Agronomy and Horticulture Department
Cody F. Creech https://orcid.org/0000-0002-5334-4814
Date of this Version
Simão LM, Easterly AC, Kruger GR, Creech CF. Winter wheat residue impact on soil water storage and subsequent corn yield. Agronomy Journal. 2021;1–11. https://doi.org/10.1002/agj2.20459
Standing winter wheat (Triticum aestivum L.) residue can capture snow, reduce soil erosion and water evaporation, and increase crop yields in semi-arid environments. Solid-stemmed winter wheat (SSWW) varieties may remain standing longer in the field; however, SSWW consistently yields less than conventional hollow-stemmed winter wheat (HSWW). This research investigates if the negative economic impact of yield loss of SSWW may be overcome by increasing the subsequent corn (Zea mays L.) yield due to increased snow capture and soil moisture. The experiment covered two cycles of a wheat–corn–fallow rotation in two separate fields between 2016 and 2019 near Sidney, NE. Five wheat varieties were tested (four varieties HSWW and one SSWW). Treatments (variety) were arranged in a randomized complete block design with four replications. ‘Warhorse’ (SSWW)and ‘Settler CL’ (HSWW)had the lowest grain yield (2,119 and 2,153 kg ha−1, respectively) in a drier year. Warhorse (SSWW) residue did not persist standing longer in the field compared with other HSWW varieties. No advantage of SSWW over HSWW was observed in enhancing soil moisture for yearswith average precipitation during the corn growing season, and consequently, corn yield did not increase. These results suggest that SSWW should be considered only if the risk of crop failure from wheat stem sawfly (Cephus cinctus) would reduce HSWW grain yields below those achieved when using SSWW.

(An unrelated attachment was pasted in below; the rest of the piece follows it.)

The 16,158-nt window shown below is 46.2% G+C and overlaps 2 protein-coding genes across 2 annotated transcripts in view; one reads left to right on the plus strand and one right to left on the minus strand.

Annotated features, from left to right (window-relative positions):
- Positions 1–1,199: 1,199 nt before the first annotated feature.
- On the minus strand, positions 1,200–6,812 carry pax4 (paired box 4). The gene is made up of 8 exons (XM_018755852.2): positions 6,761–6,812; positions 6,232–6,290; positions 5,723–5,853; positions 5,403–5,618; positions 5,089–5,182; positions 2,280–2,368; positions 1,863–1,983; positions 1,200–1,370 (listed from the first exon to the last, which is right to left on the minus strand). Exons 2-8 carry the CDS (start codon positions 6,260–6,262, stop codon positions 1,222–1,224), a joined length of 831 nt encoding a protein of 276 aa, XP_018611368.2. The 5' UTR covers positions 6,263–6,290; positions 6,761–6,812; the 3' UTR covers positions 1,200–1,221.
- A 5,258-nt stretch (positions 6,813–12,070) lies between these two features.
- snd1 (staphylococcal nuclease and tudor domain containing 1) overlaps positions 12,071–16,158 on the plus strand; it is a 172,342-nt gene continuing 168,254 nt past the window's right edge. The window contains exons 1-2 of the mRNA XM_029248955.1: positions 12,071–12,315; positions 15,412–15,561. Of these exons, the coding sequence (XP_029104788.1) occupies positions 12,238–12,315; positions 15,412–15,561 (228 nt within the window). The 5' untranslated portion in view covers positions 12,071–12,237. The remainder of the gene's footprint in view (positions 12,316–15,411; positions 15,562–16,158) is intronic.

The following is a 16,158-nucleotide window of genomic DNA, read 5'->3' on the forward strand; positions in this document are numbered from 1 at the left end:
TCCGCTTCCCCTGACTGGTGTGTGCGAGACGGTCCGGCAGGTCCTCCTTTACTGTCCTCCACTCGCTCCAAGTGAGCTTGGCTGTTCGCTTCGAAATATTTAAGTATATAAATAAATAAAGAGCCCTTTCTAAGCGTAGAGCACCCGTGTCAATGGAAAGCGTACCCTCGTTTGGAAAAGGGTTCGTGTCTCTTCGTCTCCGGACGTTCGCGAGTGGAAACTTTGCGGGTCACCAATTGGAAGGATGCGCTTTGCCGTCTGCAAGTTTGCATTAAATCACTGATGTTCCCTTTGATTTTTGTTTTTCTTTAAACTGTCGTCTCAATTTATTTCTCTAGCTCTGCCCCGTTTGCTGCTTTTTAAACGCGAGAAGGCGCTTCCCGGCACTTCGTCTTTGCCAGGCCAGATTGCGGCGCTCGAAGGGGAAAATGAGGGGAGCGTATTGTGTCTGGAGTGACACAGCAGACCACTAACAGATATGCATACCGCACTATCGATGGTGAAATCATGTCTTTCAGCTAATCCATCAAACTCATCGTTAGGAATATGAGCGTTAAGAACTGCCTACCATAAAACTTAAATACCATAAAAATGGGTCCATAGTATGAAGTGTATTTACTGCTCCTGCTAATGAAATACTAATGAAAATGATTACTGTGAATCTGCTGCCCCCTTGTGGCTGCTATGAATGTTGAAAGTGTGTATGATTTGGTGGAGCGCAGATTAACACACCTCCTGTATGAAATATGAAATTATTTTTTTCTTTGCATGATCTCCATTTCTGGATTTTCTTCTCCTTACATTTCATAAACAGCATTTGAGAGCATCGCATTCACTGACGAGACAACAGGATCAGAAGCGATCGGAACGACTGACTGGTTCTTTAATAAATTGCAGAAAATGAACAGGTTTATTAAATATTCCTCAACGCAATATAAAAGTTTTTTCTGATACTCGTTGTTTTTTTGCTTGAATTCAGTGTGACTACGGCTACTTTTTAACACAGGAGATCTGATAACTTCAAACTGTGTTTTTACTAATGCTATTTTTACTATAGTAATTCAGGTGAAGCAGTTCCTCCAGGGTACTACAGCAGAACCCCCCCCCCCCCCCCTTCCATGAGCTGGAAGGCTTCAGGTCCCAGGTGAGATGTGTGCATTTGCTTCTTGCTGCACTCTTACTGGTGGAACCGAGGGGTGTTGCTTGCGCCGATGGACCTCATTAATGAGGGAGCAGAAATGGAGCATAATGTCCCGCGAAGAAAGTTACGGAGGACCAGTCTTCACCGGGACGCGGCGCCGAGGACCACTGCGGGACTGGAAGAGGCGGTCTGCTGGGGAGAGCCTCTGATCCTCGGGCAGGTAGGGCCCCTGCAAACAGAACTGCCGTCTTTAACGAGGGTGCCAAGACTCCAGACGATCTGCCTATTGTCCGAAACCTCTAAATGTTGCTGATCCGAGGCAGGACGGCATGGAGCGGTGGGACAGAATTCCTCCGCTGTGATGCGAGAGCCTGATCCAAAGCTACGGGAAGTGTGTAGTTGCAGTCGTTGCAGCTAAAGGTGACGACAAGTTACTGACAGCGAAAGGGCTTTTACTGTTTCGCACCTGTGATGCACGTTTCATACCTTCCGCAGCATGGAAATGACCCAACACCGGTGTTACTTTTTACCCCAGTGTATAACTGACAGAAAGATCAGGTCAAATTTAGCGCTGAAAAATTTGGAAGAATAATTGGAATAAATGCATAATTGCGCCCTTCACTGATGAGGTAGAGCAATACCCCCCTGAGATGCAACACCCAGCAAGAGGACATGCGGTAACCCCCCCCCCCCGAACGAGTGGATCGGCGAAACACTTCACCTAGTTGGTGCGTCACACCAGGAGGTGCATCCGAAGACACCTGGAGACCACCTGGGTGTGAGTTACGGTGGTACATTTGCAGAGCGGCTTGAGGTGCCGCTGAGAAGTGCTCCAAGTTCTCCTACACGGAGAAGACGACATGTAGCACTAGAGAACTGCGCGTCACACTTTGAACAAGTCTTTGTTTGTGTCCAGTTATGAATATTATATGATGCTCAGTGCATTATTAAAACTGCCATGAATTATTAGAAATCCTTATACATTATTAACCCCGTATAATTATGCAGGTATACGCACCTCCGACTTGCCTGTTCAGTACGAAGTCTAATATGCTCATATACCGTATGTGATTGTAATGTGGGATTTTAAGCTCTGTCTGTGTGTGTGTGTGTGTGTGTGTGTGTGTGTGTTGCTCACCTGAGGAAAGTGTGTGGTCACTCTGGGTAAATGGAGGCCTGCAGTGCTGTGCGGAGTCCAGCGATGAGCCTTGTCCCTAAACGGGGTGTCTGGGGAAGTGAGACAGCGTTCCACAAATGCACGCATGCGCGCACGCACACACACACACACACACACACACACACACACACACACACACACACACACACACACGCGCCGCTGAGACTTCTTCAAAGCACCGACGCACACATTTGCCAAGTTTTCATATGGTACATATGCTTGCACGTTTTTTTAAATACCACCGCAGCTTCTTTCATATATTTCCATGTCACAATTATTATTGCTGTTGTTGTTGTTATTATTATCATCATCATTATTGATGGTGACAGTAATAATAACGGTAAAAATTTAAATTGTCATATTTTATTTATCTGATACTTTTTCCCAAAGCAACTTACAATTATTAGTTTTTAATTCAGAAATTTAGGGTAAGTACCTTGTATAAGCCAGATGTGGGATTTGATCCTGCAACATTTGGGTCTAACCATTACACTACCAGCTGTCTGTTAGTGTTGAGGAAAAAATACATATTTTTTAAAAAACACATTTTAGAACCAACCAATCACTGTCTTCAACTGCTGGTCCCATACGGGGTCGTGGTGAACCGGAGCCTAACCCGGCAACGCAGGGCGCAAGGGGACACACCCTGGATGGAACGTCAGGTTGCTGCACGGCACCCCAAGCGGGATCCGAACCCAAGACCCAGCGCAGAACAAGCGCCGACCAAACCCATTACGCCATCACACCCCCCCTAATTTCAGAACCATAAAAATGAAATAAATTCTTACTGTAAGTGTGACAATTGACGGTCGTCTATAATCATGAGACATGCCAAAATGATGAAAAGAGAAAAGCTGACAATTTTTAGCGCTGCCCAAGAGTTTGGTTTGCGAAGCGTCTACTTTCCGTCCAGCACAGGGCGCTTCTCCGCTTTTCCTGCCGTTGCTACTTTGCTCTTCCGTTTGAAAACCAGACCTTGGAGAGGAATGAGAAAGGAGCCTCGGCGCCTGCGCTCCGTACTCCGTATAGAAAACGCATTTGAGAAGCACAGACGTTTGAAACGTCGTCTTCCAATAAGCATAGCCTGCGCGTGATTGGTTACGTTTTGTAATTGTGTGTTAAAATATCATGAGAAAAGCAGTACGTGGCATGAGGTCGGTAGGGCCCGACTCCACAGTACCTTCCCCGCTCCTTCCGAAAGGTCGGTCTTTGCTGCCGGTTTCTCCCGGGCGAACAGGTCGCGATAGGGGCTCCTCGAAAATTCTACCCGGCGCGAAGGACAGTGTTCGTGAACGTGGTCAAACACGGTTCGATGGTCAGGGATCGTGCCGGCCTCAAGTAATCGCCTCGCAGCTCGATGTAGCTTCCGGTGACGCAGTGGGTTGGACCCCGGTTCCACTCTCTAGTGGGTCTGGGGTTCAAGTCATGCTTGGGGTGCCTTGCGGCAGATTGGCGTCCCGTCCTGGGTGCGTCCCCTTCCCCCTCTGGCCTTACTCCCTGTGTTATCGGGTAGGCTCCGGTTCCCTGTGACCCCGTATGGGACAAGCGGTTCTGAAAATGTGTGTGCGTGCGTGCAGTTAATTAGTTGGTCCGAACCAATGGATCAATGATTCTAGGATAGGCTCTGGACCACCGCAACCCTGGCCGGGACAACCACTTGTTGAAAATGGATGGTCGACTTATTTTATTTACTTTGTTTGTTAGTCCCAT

Agricultural Science Commons, Agriculture Commons, Agronomy and Crop Sciences Commons, Botany Commons, Horticulture Commons, Other Plant Sciences Commons, Plant Biology Commons
This is an open access article under the terms of the Creative Commons Attribution License. © 2020 The Authors.